4 ways the Trump win could affect hospital revenue cycle

Here are four ways President-elect Donald Trump's proposed healthcare reforms could affect the hospital revenue cycle.

1. Tax-free, inheritable health savings accounts. Mr. Trump said he would sign legislation to promote tax-advantaged HSAs to encourage consumers with high-deductible health plans to set aside money for out-of-pocket healthcare costs. Mr. Trump would also tie HSAs to a person's estate, meaning an account could pass on to next of kin without facing federal taxes.

Some healthcare professionals believe HSAs will help increase price transparency and reduce healthcare spending, similar to theories around high-deductible health plans. Because consumers are using their own savings to finance their out-of-pocket healthcare services, some experts believe consumers will be encouraged to compare prices for the best deal and put pressure on hospitals to keep prices competitive.

Still, recent studies suggest HDHPs and HSAs reduce healthcare spending by causing consumers to avoid medical care altogether, not by encouraging them to price shop. Tax-advantaged HSAs would likely prove as ineffective as HDHPs at improving price transparency, but their tax-free status may help consumers save for medical payments. 

2. Federal mandate for provider price transparency. Mr. Trump said he would require "all healthcare providers, especially doctors and healthcare organizations like clinics and hospitals," to disclose service prices to consumers prior to treatment. This could speed the rate of price transparency adoption at hospitals across the nation.

3. New Medicaid funding method. Mr. Trump proposed dismantling financing for Medicaid expansion under the ACA and converting the program to a block grant to contain healthcare costs. Block grants would give states more authority over their Medicaid programs in exchange for accepting a fixed amount of funding from the federal government. This means states would not be required to cover certain groups of people, such as children, pregnant women and the elderly, to receive federal money.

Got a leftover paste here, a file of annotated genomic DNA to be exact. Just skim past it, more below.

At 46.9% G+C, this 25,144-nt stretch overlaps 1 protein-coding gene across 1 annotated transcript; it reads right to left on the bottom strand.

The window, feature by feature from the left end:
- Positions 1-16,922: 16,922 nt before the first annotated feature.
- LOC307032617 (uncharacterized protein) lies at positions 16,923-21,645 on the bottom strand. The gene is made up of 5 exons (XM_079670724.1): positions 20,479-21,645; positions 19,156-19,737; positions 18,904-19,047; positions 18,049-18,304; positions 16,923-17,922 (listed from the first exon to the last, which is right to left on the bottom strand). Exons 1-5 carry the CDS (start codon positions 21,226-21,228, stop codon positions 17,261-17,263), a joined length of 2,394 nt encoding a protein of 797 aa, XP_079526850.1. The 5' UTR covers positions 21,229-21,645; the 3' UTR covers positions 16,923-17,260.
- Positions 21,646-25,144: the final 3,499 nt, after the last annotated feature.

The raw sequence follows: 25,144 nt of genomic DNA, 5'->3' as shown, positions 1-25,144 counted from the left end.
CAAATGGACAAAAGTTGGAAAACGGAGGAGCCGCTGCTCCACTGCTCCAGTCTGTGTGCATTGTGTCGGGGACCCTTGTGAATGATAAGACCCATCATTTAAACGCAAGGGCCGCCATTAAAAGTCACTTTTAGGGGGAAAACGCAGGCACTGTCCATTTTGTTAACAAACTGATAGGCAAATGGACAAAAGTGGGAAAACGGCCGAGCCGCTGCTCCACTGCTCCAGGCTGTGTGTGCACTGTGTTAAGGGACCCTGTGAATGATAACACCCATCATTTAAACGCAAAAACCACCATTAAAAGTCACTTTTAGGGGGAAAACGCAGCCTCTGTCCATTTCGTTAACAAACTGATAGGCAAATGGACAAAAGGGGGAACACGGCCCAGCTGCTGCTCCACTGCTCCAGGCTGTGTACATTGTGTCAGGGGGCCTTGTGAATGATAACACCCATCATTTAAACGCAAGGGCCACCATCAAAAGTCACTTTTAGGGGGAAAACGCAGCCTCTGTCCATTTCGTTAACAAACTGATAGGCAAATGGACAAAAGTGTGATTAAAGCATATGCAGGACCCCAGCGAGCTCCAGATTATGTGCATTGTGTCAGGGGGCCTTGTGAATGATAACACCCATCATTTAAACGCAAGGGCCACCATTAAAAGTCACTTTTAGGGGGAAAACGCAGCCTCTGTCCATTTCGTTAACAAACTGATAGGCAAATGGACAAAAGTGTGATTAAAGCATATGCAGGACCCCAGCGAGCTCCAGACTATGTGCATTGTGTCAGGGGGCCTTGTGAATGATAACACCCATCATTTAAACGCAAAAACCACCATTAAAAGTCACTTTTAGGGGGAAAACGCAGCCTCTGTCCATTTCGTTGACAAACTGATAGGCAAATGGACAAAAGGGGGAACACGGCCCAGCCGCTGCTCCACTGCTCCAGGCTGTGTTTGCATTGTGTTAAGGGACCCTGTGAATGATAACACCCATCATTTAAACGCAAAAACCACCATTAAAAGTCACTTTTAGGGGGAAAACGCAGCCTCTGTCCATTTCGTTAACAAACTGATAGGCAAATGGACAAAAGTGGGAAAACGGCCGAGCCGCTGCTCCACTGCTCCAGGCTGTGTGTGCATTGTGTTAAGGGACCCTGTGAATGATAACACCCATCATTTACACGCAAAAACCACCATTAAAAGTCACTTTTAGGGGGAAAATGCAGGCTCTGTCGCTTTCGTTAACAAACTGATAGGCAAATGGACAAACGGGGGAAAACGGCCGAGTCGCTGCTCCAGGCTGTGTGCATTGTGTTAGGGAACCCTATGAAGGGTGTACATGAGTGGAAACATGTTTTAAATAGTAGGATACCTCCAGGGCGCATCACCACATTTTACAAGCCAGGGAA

Turning Medicaid into a block grant means "you have no guarantee that people who are now covered will continue to be covered, or whether [the states] will simply cut back on their Medicaid program," Rep. Henry Waxman, D-Calif., told Kaiser Health News. This could reduce the number of Medicaid benefits or number of Americans covered by the program, driving up uncompensated care rates at hospitals in impoverished or rural communities.

4. Repeal of the ACA. Mr. Trump vowed to repeal the ACA as one of his first presidential acts. Bill HR 3762, introduced into Congress October 2015, would: repeal ACA tax credits, end Medicaid expansion, repeal major taxes used to fund insurance expansion and create a two year transition period to dismantle ACA infrastructure. The Congressional Budget Office estimated 22 million people would lose insurance if HR 3762 is signed into law without a Republican replacement plan. The rise in uninsured Americans could negatively affect healthcare providers by increasing their uncompensated care and bad debt rates to pre-ACA levels.

More articles on revenue cycle management: 

Why hospitals prioritize RCM as healthcare segues into value-based care
An 8-item checklist for picking the right RCM partner
Plexis Healthcare Systems to showcase payer platform

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